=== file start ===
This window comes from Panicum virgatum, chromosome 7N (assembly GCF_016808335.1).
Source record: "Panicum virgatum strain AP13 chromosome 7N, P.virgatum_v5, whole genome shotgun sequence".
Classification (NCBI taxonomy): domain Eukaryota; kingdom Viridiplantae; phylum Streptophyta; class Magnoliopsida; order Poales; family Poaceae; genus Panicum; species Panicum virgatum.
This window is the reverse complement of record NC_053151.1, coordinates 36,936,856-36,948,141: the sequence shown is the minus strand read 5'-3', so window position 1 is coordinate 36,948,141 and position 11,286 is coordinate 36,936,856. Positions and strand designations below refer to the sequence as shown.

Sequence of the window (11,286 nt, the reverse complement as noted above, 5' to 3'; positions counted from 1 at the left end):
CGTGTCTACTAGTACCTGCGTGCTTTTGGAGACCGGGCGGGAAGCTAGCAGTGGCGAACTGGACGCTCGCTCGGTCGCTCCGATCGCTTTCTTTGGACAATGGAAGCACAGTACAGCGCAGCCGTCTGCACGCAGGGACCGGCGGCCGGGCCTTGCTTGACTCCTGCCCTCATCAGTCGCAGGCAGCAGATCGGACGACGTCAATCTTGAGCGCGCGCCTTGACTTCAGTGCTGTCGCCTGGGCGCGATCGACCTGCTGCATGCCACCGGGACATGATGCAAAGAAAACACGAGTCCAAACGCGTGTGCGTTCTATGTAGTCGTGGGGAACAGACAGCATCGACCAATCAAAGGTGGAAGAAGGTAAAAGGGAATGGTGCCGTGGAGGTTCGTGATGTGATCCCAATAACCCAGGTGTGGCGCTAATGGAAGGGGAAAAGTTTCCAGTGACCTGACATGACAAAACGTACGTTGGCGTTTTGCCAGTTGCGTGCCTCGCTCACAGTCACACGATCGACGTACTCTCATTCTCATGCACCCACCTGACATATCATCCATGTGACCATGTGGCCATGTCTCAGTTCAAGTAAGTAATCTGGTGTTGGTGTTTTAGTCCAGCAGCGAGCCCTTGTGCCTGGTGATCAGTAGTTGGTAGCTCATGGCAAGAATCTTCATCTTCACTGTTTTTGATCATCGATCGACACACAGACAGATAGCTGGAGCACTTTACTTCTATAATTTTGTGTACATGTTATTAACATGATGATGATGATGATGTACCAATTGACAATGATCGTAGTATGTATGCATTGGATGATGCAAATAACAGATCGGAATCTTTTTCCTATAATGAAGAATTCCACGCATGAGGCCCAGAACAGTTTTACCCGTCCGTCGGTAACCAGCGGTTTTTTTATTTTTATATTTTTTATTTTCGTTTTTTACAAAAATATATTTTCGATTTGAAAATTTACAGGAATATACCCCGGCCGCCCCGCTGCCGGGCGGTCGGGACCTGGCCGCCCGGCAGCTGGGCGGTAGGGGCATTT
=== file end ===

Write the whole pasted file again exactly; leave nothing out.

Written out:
This window comes from Panicum virgatum, chromosome 7N (assembly GCF_016808335.1).
Source record: "Panicum virgatum strain AP13 chromosome 7N, P.virgatum_v5, whole genome shotgun sequence".
Classification (NCBI taxonomy): domain Eukaryota; kingdom Viridiplantae; phylum Streptophyta; class Magnoliopsida; order Poales; family Poaceae; genus Panicum; species Panicum virgatum.
This window is the reverse complement of record NC_053151.1, coordinates 36,936,856-36,948,141: the sequence shown is the minus strand read 5'-3', so window position 1 is coordinate 36,948,141 and position 11,286 is coordinate 36,936,856. Positions and strand designations below refer to the sequence as shown.

Sequence of the window (11,286 nt, the reverse complement as noted above, 5' to 3'; positions counted from 1 at the left end):
CGTGTCTACTAGTACCTGCGTGCTTTTGGAGACCGGGCGGGAAGCTAGCAGTGGCGAACTGGACGCTCGCTCGGTCGCTCCGATCGCTTTCTTTGGACAATGGAAGCACAGTACAGCGCAGCCGTCTGCACGCAGGGACCGGCGGCCGGGCCTTGCTTGACTCCTGCCCTCATCAGTCGCAGGCAGCAGATCGGACGACGTCAATCTTGAGCGCGCGCCTTGACTTCAGTGCTGTCGCCTGGGCGCGATCGACCTGCTGCATGCCACCGGGACATGATGCAAAGAAAACACGAGTCCAAACGCGTGTGCGTTCTATGTAGTCGTGGGGAACAGACAGCATCGACCAATCAAAGGTGGAAGAAGGTAAAAGGGAATGGTGCCGTGGAGGTTCGTGATGTGATCCCAATAACCCAGGTGTGGCGCTAATGGAAGGGGAAAAGTTTCCAGTGACCTGACATGACAAAACGTACGTTGGCGTTTTGCCAGTTGCGTGCCTCGCTCACAGTCACACGATCGACGTACTCTCATTCTCATGCACCCACCTGACATATCATCCATGTGACCATGTGGCCATGTCTCAGTTCAAGTAAGTAATCTGGTGTTGGTGTTTTAGTCCAGCAGCGAGCCCTTGTGCCTGGTGATCAGTAGTTGGTAGCTCATGGCAAGAATCTTCATCTTCACTGTTTTTGATCATCGATCGACACACAGACAGATAGCTGGAGCACTTTACTTCTATAATTTTGTGTACATGTTATTAACATGATGATGATGATGATGTACCAATTGACAATGATCGTAGTATGTATGCATTGGATGATGCAAATAACAGATCGGAATCTTTTTCCTATAATGAAGAATTCCACGCATGAGGCCCAGAACAGTTTTACCCGTCCGTCGGTAACCAGCGGTTTTTTTATTTTTATATTTTTTATTTTCGTTTTTTACAAAAATATATTTTCGATTTGAAAATTTACAGGAATATACCCCGGCCGCCCCGCTGCCGGGCGGTCGGGACCTGGCCGCCCGGCAGCTGGGCGGTAGGGGCATTT